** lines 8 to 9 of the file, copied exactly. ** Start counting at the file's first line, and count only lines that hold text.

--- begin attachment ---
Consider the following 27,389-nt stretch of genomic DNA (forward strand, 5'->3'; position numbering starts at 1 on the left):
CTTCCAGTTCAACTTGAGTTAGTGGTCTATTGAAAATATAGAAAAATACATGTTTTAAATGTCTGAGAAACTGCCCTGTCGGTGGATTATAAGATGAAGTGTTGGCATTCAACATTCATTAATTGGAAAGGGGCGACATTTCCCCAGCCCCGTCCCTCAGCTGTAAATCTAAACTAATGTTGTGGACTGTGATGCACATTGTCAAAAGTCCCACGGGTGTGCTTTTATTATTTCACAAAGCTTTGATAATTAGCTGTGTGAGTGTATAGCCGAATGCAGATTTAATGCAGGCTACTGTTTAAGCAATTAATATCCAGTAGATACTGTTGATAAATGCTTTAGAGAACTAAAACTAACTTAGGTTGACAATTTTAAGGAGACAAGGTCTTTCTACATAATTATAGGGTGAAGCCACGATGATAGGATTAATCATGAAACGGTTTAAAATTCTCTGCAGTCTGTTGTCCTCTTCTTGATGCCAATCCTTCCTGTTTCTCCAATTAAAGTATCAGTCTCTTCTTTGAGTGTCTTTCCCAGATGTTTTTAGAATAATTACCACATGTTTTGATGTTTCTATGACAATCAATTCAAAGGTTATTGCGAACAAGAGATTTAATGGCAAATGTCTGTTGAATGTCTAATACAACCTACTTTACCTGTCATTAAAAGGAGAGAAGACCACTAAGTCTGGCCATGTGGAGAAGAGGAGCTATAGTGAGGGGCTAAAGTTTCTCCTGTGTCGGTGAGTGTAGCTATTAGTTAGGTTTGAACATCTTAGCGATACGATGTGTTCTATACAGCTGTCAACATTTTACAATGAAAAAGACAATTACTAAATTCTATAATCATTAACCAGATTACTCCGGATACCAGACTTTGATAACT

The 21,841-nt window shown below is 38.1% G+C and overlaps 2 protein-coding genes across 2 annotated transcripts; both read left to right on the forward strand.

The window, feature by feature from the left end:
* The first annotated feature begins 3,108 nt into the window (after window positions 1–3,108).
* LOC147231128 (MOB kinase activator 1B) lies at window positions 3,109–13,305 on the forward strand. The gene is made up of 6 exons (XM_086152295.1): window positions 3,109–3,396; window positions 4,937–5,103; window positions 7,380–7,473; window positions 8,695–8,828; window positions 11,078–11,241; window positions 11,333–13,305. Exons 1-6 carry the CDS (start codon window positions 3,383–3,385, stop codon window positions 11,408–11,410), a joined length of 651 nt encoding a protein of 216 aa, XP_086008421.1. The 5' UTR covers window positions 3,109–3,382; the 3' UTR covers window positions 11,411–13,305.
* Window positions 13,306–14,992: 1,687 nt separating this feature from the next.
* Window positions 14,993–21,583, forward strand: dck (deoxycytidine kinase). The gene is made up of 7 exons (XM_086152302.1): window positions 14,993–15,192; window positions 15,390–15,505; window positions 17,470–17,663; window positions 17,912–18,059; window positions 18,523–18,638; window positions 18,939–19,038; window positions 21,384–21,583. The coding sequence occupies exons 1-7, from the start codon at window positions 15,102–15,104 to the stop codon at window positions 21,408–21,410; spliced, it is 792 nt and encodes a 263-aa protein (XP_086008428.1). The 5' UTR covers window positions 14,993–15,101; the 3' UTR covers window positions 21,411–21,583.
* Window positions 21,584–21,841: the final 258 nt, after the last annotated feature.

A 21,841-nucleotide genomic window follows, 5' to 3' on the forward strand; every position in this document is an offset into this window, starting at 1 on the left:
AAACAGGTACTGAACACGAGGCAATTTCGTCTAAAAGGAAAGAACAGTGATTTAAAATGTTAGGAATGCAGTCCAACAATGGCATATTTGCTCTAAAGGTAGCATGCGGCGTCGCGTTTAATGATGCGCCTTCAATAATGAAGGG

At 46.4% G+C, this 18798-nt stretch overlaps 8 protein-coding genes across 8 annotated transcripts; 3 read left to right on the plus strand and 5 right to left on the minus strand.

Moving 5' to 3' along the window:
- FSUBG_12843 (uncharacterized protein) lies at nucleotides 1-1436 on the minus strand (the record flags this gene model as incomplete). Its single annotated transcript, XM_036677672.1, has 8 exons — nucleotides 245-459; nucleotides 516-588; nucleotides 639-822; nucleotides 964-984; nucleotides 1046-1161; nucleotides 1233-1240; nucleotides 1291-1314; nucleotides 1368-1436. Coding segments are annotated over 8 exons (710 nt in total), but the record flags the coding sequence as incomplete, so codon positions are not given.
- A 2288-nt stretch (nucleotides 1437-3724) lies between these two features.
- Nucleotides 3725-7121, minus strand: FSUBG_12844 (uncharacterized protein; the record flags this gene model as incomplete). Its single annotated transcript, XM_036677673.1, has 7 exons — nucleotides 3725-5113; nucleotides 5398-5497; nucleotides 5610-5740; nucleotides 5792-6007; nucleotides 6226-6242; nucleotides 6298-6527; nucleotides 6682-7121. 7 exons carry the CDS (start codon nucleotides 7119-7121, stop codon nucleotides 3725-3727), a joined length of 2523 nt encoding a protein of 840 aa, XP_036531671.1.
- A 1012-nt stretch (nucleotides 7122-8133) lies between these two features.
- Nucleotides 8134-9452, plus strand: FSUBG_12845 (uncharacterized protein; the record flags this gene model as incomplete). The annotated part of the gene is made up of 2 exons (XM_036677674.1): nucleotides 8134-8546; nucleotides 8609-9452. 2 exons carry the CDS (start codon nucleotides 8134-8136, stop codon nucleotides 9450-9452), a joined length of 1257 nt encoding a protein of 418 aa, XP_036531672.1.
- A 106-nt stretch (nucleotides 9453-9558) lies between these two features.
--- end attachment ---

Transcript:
* Window positions 14,993–21,583, forward strand: dck (deoxycytidine kinase). The gene is made up of 7 exons (XM_086152302.1): window positions 14,993–15,192; window positions 15,390–15,505; window positions 17,470–17,663; window positions 17,912–18,059; window positions 18,523–18,638; window positions 18,939–19,038; window positions 21,384–21,583. The coding sequence occupies exons 1-7, from the start codon at window positions 15,102–15,104 to the stop codon at window positions 21,408–21,410; spliced, it is 792 nt and encodes a 263-aa protein (XP_086008428.1). The 5' UTR covers window positions 14,993–15,101; the 3' UTR covers window positions 21,411–21,583.
* Window positions 21,584–21,841: the final 258 nt, after the last annotated feature.